Hanford Landfill Reaches 17 Million Tons Disposed - NBC Right Now/KNDO/KNDU Tri-Cities, Yakima, WA |

Hanford Landfill Reaches 17 Million Tons Disposed

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 RICHLAND, WA. – The U.S. Department of Energy (DOE) and its contractors say they have disposed of 17 million tons of contaminated material at the Environmental Restoration Disposal Facility (ERDF) since the facility began operations in 1996.  The disposal record is a measure of the tremendous amount of progress being made at the Hanford Site.

The majority of cleanup waste at ERDF comes from the 220-square-mile River Corridor, located along the banks of the Columbia River.  The low-level waste consists mainly of soil contaminated by the effluent of Hanford's nine plutonium production reactors, which operated from 1943-1987.  In addition, ERDF also receives cleanup waste from other Hanford contractors.  

“Reaching 17 million tons of material disposed at ERDF shows the excellent cleanup work being done at the Hanford Site,” says Mark French, Federal Project Director for DOE Richland Operations Office.

Designed to be expanded as needed, ERDF consists of disposal areas called cells.  Each pair of cells is 70 feet deep, 500 feet wide and 1,000 feet long at the base.  There are currently 10 cells at ERDF.  The first eight cells can each hold 2.8 million tons of material.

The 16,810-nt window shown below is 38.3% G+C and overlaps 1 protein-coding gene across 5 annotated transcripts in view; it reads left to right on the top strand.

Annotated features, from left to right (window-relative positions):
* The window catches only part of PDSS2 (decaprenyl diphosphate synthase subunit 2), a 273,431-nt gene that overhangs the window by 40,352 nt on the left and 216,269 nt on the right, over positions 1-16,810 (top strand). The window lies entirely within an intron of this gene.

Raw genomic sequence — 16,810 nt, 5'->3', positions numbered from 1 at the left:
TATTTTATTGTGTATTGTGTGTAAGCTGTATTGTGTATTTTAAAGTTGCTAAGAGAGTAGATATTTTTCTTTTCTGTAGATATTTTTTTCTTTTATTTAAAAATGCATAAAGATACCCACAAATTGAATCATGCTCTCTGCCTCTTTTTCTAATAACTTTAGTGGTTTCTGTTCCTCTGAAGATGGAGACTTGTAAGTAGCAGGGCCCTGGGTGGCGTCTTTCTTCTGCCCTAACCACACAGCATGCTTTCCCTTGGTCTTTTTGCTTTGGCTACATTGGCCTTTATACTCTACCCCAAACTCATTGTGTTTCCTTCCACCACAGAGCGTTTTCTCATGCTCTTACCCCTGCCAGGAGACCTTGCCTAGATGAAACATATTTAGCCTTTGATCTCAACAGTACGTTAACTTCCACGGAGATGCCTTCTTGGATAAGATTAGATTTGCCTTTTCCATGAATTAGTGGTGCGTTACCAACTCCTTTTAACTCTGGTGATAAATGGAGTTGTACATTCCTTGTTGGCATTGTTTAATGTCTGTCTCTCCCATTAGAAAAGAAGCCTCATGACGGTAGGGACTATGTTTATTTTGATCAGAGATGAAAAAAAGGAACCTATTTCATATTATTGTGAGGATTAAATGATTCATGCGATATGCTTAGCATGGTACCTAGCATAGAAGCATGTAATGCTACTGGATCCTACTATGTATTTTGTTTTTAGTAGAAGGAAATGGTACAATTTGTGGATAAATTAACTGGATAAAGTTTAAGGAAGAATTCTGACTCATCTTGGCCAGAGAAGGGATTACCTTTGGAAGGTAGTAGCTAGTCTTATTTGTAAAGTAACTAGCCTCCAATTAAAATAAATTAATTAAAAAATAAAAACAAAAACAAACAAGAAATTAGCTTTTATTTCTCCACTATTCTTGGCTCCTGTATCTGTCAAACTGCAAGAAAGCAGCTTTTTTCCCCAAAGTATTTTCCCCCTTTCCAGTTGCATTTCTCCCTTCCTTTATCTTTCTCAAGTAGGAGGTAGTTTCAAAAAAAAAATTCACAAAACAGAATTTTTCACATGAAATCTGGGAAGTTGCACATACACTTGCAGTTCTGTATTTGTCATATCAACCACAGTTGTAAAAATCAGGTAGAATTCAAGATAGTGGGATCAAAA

Super cells 9 and 10 can each hold 5.6 million tons.  As each pair of cells reaches capacity, an interim cover is installed to prevent the infiltration of water.  A permanent cap will be placed over the facility when Hanford cleanup is completed.

“The team at ERDF can be proud of their amazing safety record.  They are a hard working team but their priority is safety.” says Jeff Armatrout, Waste Operations Director for ERDF.

ERDF is managed by Washington Closure Hanford as part of the River Corridor Closure Project – DOE's largest environmental cleanup closure project.  The landfill is the largest disposal facility in the DOE cleanup complex.  It covers 107 acres at the base of the disposal trench – roughly the same area as 52 football fields – and currently has a capacity of 18 million tons.  ERDF also accepts hazardous materials such as mercury, asbestos, beryllium, chromium and lead that can be treated onsite before disposal.